2220 Kingsway #1
One of the three largest land parcels (2.3 acres) remaining in Norquay has clearly been in play since survey stakes appeared on the property in mid-2011. As of 21 June 2012, the City of Vancouver rezoning web site shows this new information about 2220 Kingsway:
Location: 2220 Kingsway
Date: updated – 06/21/12 / posted – 06/21/12
Description: Mixed-Use Development
Henriquez Partners Architects has applied to the City of Vancouver to rezone 2220 Kingsway from C-2 (Commercial) District to CD-1 (Comprehensive Development) District. The proposal is for a mixed-used development consisting of 30 866 m2 of residential and 4 853 m2 of commercial. The proposed development includes 404 dwelling units, with a height of 45.1 m (148 ft.), and a total of 561 parking spaces.
City Contact: Grant Miller 604.873.7484 email@example.com
Applicant Contact: Brock Cheadle Henriquez Partners Architects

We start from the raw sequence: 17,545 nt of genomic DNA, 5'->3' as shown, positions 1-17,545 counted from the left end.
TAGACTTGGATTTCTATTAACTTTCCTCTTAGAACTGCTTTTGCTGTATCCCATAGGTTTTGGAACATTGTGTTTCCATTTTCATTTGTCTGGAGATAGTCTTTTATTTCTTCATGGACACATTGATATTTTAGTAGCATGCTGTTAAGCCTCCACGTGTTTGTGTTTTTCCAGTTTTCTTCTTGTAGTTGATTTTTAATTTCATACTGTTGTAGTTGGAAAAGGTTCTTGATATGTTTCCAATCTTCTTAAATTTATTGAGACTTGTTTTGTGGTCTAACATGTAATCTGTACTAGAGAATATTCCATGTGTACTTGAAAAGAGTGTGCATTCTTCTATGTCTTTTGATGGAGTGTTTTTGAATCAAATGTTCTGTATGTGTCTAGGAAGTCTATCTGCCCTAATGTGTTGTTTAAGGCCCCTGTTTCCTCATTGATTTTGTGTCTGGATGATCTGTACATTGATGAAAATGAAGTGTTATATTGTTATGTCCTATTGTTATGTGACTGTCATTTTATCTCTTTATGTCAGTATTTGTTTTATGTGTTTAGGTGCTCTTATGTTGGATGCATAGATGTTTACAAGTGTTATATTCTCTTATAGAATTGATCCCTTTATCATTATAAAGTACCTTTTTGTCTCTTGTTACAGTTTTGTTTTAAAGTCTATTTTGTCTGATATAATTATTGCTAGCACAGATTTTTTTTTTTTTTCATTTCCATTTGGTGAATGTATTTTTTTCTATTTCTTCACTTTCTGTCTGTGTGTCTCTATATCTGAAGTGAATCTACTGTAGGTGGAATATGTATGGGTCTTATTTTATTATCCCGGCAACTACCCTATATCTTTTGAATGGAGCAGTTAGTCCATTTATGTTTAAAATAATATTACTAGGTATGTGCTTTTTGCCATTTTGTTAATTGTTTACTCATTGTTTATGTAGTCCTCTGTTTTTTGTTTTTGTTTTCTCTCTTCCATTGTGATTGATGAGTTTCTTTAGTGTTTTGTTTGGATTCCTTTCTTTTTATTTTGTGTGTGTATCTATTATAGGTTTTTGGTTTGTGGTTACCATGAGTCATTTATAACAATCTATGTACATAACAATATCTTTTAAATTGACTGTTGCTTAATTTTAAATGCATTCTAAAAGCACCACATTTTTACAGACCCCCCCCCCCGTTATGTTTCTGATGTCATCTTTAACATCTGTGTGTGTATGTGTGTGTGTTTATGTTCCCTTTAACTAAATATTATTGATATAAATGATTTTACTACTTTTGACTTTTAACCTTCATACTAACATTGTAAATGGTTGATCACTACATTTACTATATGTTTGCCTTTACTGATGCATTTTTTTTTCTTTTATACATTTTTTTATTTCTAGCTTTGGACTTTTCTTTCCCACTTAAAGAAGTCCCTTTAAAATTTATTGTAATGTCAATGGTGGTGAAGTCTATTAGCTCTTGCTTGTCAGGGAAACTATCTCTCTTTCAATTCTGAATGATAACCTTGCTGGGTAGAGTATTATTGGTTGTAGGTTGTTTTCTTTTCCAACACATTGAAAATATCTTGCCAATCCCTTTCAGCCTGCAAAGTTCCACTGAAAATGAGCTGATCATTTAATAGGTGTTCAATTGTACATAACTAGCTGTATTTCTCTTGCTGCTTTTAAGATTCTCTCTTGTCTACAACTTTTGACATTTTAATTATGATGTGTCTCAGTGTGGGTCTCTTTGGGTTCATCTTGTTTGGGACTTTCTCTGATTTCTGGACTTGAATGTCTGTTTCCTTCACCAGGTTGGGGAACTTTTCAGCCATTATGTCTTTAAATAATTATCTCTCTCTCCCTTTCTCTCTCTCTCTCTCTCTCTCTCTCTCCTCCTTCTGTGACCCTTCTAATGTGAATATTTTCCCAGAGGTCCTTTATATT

Project: 6331 Proposed
Eye on Norquay first reported on this situation in September Letter under item 3. A large closing-out sign recently appeared on the Canadian Tire store presently located at the site. Sales staff say that the location will close at the end of July 2012.
A web site titled Simon Lim provides a 17 September 2011 posting that reports closure on acquisition of the site by Westbank Projects:
The 2.3 acre site was purchased from Manulife Financial for $34,088,000, representing approximately $107 per buildable sq ft. … Under the guidelines of the Norquay Village Neighbourhood Centre Plan … the large nature of the site will likely allow a density of 3.2 to 3.5 FSR for a residential/commercial development with towers as high as 14-storeys.
It is disheartening to think that this major Norquay planning project proceeds to this level of detail with no community consultation whatsoever. The City of Vancouver seems determined to continue with
• Letting planners deal off-the-grid with developers
• Making a few untimely and largely meaningless pro forma public gestures (open house syndrome, etc)
• Treating long-existing neighborhoods like empty fields where a few serfs happen to camp out already
This approach to the future can only exacerbate the new social tensions that have emerged across Vancouver in the past decade.